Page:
With this algorithm of switching back and forth between reverse simulation and viable path lookup (and a lot of other adjustments and optimizations to handle limitations and other features needed for specific use cases like how to aim for the piano keys), we effectively synthesize our own plausible-looking physics by splicing together pre-simulated paths with paths generated from reverse simulation, and from there we can force marbles to appear to do the impossible.


We can make the marbles defy the normal distribution.

We can make the marbles spontaneously assemble.

And, finally, we can make the marbles play music.

classical piano, MIDI from http://www.kunstderfuge.com/chopin.htm
jazz piano, MIDI extracted from https://www.youtube.com/watch?v=ci-sgp3Ul60

Other Details

The pitches of the piano key and marbles are colored according to the circle of fifths. Similar colors represent pitches more consonant with each other. Details here:

Going with the theme of physical modeling, where marbles collide with things that sound like a material, I thought it would feel more physical if the piano keys sounded like a percussion instrument being struck, since it doesn’t really make sense for marbles to strike actual piano keys which need to be held down to sound. I used the Chromaphone synth to make it sound like a vibraphone.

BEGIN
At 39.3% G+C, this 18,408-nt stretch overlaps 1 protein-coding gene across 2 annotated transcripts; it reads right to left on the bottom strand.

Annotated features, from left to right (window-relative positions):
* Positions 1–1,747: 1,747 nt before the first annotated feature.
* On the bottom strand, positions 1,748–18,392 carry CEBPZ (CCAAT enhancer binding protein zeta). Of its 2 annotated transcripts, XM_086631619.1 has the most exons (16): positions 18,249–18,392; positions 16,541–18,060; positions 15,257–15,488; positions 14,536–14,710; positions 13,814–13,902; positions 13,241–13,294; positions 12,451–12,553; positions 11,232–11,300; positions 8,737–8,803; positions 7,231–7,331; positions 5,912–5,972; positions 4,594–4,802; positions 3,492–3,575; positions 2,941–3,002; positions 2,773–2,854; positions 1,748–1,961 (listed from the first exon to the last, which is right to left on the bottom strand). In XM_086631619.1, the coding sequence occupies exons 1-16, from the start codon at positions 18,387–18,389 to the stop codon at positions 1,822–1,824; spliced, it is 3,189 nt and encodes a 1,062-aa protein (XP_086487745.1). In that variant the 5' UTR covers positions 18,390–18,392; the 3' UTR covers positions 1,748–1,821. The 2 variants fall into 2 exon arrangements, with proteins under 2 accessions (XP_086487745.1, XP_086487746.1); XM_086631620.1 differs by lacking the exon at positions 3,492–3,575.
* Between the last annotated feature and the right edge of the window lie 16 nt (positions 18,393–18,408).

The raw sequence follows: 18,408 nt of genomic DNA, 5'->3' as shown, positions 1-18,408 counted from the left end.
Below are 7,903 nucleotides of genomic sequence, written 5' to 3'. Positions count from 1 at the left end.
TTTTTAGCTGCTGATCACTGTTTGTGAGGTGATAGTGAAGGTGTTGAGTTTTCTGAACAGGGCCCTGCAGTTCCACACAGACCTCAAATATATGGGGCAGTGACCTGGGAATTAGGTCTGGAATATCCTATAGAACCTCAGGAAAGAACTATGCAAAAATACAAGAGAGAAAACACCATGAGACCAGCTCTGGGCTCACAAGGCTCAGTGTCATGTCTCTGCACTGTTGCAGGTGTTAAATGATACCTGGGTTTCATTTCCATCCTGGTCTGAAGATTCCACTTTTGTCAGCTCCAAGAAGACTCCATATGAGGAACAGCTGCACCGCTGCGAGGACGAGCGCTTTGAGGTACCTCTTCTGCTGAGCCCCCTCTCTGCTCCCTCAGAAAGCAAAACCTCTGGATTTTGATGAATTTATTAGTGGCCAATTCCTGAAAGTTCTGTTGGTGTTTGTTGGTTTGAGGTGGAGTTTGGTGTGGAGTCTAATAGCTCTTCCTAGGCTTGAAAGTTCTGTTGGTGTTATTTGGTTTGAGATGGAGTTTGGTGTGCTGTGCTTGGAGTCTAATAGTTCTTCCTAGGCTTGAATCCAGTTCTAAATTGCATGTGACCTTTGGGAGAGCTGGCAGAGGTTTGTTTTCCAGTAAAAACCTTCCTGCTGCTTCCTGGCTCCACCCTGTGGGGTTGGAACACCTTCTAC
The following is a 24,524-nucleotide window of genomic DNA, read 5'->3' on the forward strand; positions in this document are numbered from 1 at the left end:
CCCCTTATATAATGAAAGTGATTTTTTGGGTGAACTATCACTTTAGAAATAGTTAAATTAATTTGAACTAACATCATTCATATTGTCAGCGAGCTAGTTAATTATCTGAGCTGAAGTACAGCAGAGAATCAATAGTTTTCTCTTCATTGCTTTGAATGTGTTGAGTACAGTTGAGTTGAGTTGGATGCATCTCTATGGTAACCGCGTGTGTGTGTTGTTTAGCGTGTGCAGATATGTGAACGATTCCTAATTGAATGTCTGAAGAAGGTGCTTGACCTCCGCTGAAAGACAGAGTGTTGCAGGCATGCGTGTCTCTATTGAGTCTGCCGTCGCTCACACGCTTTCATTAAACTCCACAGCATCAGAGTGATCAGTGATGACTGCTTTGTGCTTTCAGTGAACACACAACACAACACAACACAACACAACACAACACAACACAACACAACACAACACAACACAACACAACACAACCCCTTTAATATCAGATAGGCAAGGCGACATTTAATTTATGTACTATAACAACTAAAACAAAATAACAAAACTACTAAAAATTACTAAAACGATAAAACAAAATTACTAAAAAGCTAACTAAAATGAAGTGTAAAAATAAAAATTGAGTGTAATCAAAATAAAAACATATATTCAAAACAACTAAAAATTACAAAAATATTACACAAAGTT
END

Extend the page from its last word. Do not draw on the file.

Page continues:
Code for the Giant Steps video available here as a p5.js sketch:

Physical Modeling Sound Synthesis

A viewer of DoodleChaos’s video noted the sound of the marbles.

The sound was stock audio, but I thought we could make even more satisfying sounds by generating audio based on the simulation so collisions are actually audible.

First, we record all collisions. The simulation frequency is set really high (960Hz, or 16 steps per video frame) so the details of rapid bouncing can be heard. Then, we encode the collisions as impulses in a 44.1kHz waveform to be exported as an audio file (this was simpler than encoding as MIDI, which had issues with resolution in time and amplitude). We need to randomly spread out the impulses (dithering in time) or else we’ll get a strange buzzing at 960Hz.

top to bottom: ball-peg collisions, ball-ball collisions, ball-floor collisions

Then we design an audio processor that converts the impulses into the sound of materials colliding. The most important parts are the noise burst and the resonator. The noise burst represents the collision itself, approximating how hard the materials are. The resonator represents how the material vibrates in response, giving a sonic impression of what the material is, e.g. wood, metal, plastic. Beyond that, the details of sound design are more of an art than science.

made in Bitwig

This is what it sounds like by itself. Enjoy.

available as a p5.js sketch